Physiological studies have demonstrated that inputs from different sensory modalities converge on, and are integrated by, individual superior colliculus neurons and that this integration is governed by specific spatial rules. The present experiments were an attempt to relate these neural processes to overt behavior by determining if behaviors believed to involve the circuitry of the superior colliculus would show similar multisensory dependencies and be subject to the same rules of integration.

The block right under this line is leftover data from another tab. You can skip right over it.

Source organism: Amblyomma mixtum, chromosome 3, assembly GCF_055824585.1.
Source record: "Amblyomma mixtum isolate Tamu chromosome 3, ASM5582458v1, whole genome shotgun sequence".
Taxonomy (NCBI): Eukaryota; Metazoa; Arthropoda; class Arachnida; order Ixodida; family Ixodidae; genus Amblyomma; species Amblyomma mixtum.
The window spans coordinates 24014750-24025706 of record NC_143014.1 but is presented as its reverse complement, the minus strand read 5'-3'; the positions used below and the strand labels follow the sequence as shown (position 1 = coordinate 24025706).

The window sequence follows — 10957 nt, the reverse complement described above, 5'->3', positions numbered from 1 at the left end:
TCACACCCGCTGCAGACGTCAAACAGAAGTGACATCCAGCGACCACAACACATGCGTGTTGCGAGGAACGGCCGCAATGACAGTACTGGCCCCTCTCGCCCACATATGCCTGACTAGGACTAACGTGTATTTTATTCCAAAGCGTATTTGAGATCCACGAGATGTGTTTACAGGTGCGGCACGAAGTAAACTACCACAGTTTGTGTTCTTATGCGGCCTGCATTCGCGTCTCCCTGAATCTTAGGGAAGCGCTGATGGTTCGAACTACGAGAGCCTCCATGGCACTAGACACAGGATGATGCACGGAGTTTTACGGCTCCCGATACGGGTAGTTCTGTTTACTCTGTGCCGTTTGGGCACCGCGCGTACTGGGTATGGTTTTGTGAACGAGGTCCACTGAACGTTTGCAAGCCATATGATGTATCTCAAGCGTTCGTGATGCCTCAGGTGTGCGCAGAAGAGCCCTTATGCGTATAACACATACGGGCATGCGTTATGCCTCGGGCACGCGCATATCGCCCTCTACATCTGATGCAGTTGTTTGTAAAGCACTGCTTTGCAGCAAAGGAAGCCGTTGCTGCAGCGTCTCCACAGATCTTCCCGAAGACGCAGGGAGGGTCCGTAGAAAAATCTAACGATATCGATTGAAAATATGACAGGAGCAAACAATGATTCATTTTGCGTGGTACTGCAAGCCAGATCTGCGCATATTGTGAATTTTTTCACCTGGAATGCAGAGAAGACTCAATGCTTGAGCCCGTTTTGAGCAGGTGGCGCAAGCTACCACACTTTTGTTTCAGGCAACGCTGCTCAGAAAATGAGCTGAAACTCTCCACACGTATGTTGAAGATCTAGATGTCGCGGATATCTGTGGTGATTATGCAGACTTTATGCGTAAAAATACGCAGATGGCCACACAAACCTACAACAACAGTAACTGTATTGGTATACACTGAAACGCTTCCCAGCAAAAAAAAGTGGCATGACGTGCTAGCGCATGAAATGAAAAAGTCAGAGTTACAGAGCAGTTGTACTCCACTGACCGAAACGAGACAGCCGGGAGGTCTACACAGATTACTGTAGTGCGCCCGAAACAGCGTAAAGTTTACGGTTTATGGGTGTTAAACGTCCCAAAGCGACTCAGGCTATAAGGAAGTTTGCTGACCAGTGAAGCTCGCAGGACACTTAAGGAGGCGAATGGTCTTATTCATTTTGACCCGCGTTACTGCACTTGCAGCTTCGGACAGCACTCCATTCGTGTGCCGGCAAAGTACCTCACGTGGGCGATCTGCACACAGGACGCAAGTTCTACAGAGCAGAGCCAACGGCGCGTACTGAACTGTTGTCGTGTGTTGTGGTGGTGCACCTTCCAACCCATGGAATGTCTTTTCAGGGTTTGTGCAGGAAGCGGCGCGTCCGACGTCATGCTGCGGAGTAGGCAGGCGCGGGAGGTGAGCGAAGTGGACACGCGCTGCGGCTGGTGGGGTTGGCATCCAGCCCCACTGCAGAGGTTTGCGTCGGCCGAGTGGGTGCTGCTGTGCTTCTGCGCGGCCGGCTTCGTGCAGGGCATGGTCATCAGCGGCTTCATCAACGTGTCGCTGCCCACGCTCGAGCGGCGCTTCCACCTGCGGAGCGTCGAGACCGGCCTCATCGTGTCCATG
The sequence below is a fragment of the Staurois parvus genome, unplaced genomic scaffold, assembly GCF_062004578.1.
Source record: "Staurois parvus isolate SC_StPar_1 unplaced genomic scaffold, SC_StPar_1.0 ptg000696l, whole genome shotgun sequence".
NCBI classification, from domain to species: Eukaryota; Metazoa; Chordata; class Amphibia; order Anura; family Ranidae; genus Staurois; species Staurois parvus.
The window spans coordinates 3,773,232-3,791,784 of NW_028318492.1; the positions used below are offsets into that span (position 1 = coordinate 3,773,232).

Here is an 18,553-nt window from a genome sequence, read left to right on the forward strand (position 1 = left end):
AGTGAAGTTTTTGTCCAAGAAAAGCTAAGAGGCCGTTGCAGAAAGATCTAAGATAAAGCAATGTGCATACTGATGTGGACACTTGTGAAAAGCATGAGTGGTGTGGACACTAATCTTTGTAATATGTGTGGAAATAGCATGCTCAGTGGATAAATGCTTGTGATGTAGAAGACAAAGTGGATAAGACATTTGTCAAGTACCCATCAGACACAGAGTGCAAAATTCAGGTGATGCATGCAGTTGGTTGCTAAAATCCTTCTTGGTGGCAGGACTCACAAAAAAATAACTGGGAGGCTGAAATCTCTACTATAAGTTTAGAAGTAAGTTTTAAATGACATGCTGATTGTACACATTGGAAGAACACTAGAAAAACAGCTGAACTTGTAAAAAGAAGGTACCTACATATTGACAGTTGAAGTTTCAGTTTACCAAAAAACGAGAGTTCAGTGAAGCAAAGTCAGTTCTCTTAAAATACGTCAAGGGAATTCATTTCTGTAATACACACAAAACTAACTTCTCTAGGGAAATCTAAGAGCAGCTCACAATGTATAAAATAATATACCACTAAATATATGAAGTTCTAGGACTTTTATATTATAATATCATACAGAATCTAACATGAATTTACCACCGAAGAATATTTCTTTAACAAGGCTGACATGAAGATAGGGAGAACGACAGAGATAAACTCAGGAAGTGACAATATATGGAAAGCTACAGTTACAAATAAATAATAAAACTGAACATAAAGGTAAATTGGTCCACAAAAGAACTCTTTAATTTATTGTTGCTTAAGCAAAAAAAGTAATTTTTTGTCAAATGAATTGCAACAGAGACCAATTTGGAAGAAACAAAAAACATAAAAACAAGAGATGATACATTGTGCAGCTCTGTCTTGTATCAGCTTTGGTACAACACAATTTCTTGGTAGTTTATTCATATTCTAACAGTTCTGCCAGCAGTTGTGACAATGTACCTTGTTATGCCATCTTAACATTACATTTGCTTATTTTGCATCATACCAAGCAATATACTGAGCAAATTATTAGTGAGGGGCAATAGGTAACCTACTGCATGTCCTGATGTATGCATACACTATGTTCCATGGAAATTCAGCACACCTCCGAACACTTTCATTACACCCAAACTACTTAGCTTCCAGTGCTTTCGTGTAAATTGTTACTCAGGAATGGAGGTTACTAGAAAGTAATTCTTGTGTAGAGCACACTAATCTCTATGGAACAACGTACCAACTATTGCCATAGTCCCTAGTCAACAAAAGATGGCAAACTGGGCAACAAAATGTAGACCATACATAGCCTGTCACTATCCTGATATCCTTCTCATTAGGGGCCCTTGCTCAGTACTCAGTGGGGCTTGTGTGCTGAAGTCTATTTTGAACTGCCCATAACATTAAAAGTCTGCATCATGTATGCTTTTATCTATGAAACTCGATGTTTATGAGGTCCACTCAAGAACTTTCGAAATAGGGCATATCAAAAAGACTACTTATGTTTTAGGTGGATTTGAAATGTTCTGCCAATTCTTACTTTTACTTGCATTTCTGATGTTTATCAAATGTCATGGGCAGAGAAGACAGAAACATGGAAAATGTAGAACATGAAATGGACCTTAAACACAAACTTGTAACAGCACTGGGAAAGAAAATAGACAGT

The neurophysiological-behavioral parallels proved to be striking. The effectiveness of a stimulus of one modality in eliciting attentive and orientation behaviors was dramatically affected by the presence of a stimulus from another modality in each of the three behavioral paradigms used here. Animals trained to approach a low intensity visual cue had their performance significantly enhanced when a brief, low intensity auditory stimulus was presented at the same location as the visual cue, but their performance was significantly depressed when the auditory stimulus was disparate to it. These effects were independent of the animals' experience with the modifying (i.e. auditory) stimulus and exceeded what might have been predicted statistically based on the animals' performance with each single-modality cue. The multiplicative nature of these multisensory interactions and their dependence on the relative positions and intensities of the two stimuli were all very similar to those observed physiologically for single cells. The few differences that were observed appeared to reflect the fact that understanding integration at the level of the single cell requires reference to the individual cell's multisensory receptive field properties, while at the behavioral level populations of receptive fields must be evaluated. These data illustrate that the rules governing multisensory integration at the level of the single cell also predict responses to these stimuli in the intact behaving organism.